California-based Cloud Pharma CRM & CMS vendor Veeva Systems, with sales & marketing based in Radnor, may seek IPO
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Veeva Systems, a Pleasonton, CA-based cloud CRM and CMS vendor that has rapidly emerged as a leader in serving the pharmaceutical industry, may be considering an IPO, according to a Bloomberg report.
Veeva has its US sales, marketing and customer service functions based in Radnor and has about 50 to 60 employees in the Philly area, said Veeva co-founder and Chief Strategy Officer Matt Wallach, a Wallingford native who is based here, in a telephone interview with Philly Tech News today.
Veeva's CRM solution, which competes against Oracle (Siebel) and Cegedim (formerly Cegedim Dendrite), runs on top of Salesforce.com's Force.com platform. Veeva built its own CMS solution, Vault, which competes with EMC's Documentem offering, from scratch, Wallach says. While Vault is still a relatively small portion of its business, it is growing very rapidly.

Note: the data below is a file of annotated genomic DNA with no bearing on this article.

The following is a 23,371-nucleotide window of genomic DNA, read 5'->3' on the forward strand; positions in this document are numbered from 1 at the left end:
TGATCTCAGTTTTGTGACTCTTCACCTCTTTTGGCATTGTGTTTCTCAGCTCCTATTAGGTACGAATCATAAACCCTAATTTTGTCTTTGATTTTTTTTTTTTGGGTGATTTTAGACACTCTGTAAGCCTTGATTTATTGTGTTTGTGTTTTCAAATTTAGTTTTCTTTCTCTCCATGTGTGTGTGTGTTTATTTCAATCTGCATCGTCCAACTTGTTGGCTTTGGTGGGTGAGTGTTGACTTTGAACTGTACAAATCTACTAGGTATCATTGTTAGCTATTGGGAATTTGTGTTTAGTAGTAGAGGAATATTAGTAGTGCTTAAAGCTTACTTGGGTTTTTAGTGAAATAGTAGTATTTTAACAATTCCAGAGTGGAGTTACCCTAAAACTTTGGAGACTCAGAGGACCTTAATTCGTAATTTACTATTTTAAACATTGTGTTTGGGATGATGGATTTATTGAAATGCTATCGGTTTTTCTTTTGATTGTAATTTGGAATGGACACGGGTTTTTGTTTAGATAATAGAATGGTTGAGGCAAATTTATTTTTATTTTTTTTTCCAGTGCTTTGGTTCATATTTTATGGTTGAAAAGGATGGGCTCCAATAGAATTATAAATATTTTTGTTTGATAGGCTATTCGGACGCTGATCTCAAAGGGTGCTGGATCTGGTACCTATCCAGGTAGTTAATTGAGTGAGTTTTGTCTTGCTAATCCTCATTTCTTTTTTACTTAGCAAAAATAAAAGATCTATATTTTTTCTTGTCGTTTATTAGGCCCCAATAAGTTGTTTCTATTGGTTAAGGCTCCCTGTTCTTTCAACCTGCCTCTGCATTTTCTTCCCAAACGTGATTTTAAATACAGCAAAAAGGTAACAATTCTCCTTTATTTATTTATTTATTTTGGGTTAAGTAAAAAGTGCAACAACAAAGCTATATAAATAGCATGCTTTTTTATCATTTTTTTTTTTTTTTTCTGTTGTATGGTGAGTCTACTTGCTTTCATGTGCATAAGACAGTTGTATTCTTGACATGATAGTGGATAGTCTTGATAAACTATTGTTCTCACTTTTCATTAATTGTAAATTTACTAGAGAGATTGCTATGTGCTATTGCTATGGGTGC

Veeva's success might be considered somewhat analogous to that of Workday's, which was founded by PeopleSoft founders whose company was acquired by Oracle. Dave Duffield and Aneel Bhusri left Oracle to start Workday, which provides cloud solutions for Human Reources Management (HRM) and Financials, when Oracle and SAP were slow to respond to the trend towards cloud computing. Likewise, Veeva's founders, Wallach and CEO Peter Gassner, were formerly with Siebel and PeopleSoft respectively, and left after those companies were acquired by Oracle.
Veeva posted a profit in 2012 of $30 million on sales of $120 million, according to sources cited by Bloomberg. Wallach says because of Veeva's vertical focus it has been able to limit its sales & marketing expenses as a percentage of sales, as opposed to companies like Salesforce and Workday addressing broader markets. The company, which was founded in 2007, has accomplished this with an outside investment of only $7 million, $4 million in institutional VC money from Emergence Capital Partners and $3 million in angel funds.
Bloomberg cited sources as saying the company was seeking an IPO valuation of up to $2 billion. Wallach, while not denying that an IPO was a future possibility, said that Veeva had not taken any steps towards that other than presenting at an investment banker's conference, and that a $2 billion valuation reflected someone else's speculation, not the company's or any one connected with it. Veeva is interested in exploring how much it might be worth, though, he said.